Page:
The safety issues you cite seem unsupported. There is a guy complaining about too many inspections and then had an accident. Nothing in the link provides any detail on what went wrong or any connection to the inspections. I know from personal experience that in 2009 when the recession was hitting us hard, inspectors from every agency I deal with showed up multiple times and always found something to complain about. Nothing major but it was as if they needed to justify their jobs (in that environment it may actually have been necessary). For instance, I got cited for having boxes of merchandise stacked on the floor. The delivery guy was still in the store unloading his truck, of course there were boxes.

@SavoirFaire – Yes it is Choke Point, I can’t imagine what made me type Checkpoint. Any way, I have no idea why you don’t think it is the cause of my issue but it certainly fits the parameters they discuss. I’m growing weary on this so I won’t go into detail (no one would read it anyway) but it certainly fits for me. As for ‘you guys’, “a rose by any other name”. Call yourself what you will, if you are arguing along with the Democrats, I consider it reasonable to say ‘you guys’.

If you guys (not you specifically @SavoirFaire) want to play the dueling web sites some more I can but would rather not.

SavoirFaire's avatar

@Jaxk I said that Operation Choke Point almost certainly has nothing to do with your ATM difficulties because I was thinking of ordinary customer use of ATMs. Routine use of an ATM is unaffected by the operation. It occurs to me now, however, that you might not have been referring to ordinary use. Since you say ”my ATM machine sic,” perhaps you mean the ATM at your store? In that case, I concede that Operation Choke Point probably is behind your problems. My mistake.

I will continue to disagree with your attempt to mischaracterize me, however. I am not “arguing along with the Democrats.” I am—from a position outside of the specific debate—pointing out that you made multiple dialectical errors. I am a philosopher by profession, and arguments are my business. When I see such blatantly bad argumentative tactics being employed by someone who ought to know better, I feel compelled to say something. It has nothing to do with taking sides.

Content and form are equals when it comes to logic because it is only through proper form that even the best content can support any particular conclusion.

Jaxk's avatar

@SavoirFaire – It is the ATM at the store and I at least, am convinced it is Check Point causing me grief. I’ve been arguing with the banks for weeks and they haven’t been able to tell me why they were putting all these special requirements on me. I’m not really trying to mischaracterize you but if I’m trying to address several people at once, ‘You Guys’ is a simple way to do it. I will concede that I am not a philosopher, nor a journalist and may make mistakes. You may find fault with my argumentative tactics but I am not dishonest. What I say is what I believe.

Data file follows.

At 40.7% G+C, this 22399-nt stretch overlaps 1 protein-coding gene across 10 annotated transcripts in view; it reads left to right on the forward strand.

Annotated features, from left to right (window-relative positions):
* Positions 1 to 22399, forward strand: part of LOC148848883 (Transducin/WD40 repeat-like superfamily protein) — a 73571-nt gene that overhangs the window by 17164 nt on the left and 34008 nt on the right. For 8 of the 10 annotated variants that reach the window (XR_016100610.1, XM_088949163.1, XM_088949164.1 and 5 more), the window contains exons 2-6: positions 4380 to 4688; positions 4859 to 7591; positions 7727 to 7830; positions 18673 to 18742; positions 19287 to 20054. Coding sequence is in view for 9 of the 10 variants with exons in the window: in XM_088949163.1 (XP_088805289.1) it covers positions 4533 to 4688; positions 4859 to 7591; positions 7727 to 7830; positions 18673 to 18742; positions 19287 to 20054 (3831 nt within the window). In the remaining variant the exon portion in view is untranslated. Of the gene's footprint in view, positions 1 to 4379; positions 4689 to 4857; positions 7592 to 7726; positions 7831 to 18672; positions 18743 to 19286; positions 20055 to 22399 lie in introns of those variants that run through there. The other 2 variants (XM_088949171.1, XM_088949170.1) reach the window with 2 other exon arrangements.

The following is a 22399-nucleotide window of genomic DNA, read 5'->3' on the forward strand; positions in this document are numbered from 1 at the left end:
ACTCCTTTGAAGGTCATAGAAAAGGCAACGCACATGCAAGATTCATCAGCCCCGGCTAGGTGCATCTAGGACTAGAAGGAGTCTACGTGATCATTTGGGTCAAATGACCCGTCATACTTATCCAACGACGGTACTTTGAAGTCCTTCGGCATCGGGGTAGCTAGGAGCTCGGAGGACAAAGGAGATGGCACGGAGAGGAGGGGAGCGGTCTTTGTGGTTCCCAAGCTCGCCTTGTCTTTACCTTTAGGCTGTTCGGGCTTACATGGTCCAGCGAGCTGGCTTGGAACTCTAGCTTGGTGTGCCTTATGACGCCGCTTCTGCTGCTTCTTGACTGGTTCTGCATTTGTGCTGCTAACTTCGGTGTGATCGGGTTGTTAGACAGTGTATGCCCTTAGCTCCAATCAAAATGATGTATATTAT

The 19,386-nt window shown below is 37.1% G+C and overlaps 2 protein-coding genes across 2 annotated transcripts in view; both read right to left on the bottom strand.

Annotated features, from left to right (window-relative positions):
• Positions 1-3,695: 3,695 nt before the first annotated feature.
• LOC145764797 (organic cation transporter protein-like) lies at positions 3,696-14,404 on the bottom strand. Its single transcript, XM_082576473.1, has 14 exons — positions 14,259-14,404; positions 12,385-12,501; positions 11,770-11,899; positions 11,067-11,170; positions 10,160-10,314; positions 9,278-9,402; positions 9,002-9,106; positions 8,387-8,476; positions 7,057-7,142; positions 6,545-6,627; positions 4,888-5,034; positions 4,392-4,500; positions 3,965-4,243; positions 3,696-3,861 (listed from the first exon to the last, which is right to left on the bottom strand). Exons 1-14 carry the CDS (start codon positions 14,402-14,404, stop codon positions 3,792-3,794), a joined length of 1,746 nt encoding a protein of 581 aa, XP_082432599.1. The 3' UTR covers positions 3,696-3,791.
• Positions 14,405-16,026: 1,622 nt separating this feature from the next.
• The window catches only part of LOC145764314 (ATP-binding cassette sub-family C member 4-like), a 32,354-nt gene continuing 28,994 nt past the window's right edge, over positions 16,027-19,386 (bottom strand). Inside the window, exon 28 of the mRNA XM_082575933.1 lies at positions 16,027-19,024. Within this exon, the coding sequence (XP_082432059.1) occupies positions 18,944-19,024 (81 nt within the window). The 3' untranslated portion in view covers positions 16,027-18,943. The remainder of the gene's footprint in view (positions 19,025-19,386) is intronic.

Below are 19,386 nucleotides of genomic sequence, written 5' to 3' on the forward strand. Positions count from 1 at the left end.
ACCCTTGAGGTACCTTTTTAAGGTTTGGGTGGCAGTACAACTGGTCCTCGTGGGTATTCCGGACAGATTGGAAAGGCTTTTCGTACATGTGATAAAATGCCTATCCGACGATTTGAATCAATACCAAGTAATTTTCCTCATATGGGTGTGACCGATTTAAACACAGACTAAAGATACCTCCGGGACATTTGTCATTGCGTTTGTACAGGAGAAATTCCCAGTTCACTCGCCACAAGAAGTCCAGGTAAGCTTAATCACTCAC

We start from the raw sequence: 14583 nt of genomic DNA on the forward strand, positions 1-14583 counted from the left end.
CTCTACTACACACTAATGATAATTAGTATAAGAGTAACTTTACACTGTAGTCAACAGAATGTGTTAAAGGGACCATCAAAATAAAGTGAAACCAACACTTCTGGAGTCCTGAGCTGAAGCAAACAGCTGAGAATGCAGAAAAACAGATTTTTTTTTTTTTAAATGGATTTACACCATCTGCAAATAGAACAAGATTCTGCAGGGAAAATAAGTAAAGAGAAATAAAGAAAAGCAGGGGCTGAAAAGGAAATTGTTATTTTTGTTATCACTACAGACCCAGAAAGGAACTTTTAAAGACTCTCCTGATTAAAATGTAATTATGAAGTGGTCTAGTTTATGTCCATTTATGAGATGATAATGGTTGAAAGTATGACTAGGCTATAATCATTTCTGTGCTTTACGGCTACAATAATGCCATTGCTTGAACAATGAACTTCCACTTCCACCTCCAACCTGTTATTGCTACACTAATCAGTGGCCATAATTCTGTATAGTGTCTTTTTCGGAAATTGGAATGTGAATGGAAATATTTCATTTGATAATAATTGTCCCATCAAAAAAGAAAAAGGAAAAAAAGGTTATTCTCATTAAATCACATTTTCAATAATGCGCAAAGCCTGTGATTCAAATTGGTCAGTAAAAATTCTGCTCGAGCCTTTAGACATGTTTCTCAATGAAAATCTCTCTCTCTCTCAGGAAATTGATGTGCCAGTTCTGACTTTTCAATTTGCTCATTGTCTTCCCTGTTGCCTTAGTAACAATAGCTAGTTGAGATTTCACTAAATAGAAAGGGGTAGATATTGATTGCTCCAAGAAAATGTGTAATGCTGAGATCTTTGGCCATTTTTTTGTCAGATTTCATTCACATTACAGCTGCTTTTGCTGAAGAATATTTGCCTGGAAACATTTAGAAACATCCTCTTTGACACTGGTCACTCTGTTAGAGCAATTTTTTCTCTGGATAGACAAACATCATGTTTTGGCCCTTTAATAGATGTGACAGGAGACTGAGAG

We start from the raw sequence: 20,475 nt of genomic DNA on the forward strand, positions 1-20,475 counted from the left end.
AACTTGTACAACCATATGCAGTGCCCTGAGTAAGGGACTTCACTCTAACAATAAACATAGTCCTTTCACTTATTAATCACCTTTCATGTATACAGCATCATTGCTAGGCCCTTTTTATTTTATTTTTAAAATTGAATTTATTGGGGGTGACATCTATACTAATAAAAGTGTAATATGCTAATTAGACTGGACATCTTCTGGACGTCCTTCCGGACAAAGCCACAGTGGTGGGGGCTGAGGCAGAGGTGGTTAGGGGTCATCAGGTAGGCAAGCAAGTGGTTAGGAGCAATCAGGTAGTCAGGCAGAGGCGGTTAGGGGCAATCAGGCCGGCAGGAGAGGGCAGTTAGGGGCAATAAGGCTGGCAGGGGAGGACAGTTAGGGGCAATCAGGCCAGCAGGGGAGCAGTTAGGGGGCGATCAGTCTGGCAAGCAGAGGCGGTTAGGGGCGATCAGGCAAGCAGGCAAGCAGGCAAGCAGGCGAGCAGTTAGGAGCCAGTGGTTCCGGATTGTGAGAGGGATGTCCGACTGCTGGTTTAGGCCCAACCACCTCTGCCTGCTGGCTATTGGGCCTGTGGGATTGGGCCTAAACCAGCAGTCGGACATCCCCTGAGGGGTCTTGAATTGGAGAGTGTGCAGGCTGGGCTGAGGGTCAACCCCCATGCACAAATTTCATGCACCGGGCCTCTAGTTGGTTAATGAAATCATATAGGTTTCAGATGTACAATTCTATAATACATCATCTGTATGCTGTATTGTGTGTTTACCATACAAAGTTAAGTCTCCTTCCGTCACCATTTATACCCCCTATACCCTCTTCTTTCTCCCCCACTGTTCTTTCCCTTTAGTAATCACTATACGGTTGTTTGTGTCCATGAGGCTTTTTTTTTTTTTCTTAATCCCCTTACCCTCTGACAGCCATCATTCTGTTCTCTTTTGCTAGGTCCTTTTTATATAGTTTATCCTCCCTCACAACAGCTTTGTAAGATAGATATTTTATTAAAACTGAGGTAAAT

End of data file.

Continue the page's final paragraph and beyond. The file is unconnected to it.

While we’re finding fault, you accused me ‘cherry picking’. twice. Cherry picking is looking for answers that fit your argument. I didn’t do that. What I did was to take a couple of random samples and then apply the results to the rest. You may not like that but it doesn’t mean it’s not valid.

SavoirFaire's avatar

@Jaxk Like I said: if it’s the AtM at your store, then I agree it is probably Check Point causing the problem. As for the “you guys,” notice that it got you off on a tangent that you yourself said you would have preferred to avoid. So it didn’t really simplify matters, did it? Seems like not mischaracterizing me would have served your interests better, so perhaps you will keep that in mind next time.

As for “cherry picking,” looking for answers that fit your argument is just one way of doing it. Any case of pointing to individual cases that seem to confirm a particular position while ignoring a significant portion of related cases that may contradict that position constitutes cherry picking. And by your own admission, you did exactly that: you looked at two links and then generalized (falsely, it should be noted) over all of the others. It’s a textbook case, so there really cannot be any question that you are guilty of exactly what I accused you.

P.S. Even if what you did wasn’t cherry picking, it in no way follows that it is therefore valid. At minimum, you are guilty of the hasty generalization fallacy (which is another inductive fallacy related to sampling bias).

Jaxk's avatar

I have to give you credit for tenacity, you guys never give up.

Dutchess_III's avatar

And you are one of us @Jaxk! Muhahahahahahaha.

Jaxk's avatar

We have met the enemy and he is us.